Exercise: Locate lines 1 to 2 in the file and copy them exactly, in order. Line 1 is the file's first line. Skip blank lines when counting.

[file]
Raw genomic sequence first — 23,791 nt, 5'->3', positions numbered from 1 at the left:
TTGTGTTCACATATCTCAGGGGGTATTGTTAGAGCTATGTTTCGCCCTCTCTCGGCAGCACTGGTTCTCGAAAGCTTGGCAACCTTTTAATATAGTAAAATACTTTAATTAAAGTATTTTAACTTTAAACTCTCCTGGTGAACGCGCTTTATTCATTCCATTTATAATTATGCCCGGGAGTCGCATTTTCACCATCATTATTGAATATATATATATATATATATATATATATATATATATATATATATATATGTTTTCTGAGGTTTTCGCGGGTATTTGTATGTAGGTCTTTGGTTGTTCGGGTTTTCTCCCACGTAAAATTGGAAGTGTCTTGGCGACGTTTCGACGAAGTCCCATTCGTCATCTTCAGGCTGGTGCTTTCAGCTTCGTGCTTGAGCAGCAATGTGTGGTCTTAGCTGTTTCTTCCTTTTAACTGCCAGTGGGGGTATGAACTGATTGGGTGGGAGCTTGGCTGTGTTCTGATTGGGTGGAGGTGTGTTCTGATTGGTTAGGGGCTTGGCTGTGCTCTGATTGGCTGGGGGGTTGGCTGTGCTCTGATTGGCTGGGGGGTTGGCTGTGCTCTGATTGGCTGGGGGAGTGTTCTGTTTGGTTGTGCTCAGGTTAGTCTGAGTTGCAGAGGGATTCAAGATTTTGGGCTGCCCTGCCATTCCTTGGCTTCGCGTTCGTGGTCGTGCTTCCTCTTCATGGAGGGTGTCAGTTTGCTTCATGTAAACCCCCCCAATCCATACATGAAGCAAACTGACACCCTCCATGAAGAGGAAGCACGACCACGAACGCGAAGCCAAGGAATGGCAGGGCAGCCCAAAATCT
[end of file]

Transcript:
Raw genomic sequence first — 23,791 nt, 5'->3', positions numbered from 1 at the left:
TTGTGTTCACATATCTCAGGGGGTATTGTTAGAGCTATGTTTCGCCCTCTCTCGGCAGCACTGGTTCTCGAAAGCTTGGCAACCTTTTAATATAGTAAAATACTTTAATTAAAGTATTTTAACTTTAAACTCTCCTGGTGAACGCGCTTTATTCATTCCATTTATAATTATGCCCGGGAGTCGCATTTTCACCATCATTATTGAATATATATATATATATATATATATATATATATATATATATATATATATGTTTTCTGAGGTTTTCGCGGGTATTTGTATGTAGGTCTTTGGTTGTTCGGGTTTTCTCCCACGTAAAATTGGAAGTGTCTTGGCGACGTTTCGACGAAGTCCCATTCGTCATCTTCAGGCTGGTGCTTTCAGCTTCGTGCTTGAGCAGCAATGTGTGGTCTTAGCTGTTTCTTCCTTTTAACTGCCAGTGGGGGTATGAACTGATTGGGTGGGAGCTTGGCTGTGTTCTGATTGGGTGGAGGTGTGTTCTGATTGGTTAGGGGCTTGGCTGTGCTCTGATTGGCTGGGGGGTTGGCTGTGCTCTGATTGGCTGGGGGGTTGGCTGTGCTCTGATTGGCTGGGGGAGTGTTCTGTTTGGTTGTGCTCAGGTTAGTCTGAGTTGCAGAGGGATTCAAGATTTTGGGCTGCCCTGCCATTCCTTGGCTTCGCGTTCGTGGTCGTGCTTCCTCTTCATGGAGGGTGTCAGTTTGCTTCATGTAAACCCCCCCAATCCATACATGAAGCAAACTGACACCCTCCATGAAGAGGAAGCACGACCACGAACGCGAAGCCAAGGAATGGCAGGGCAGCCCAAAATCT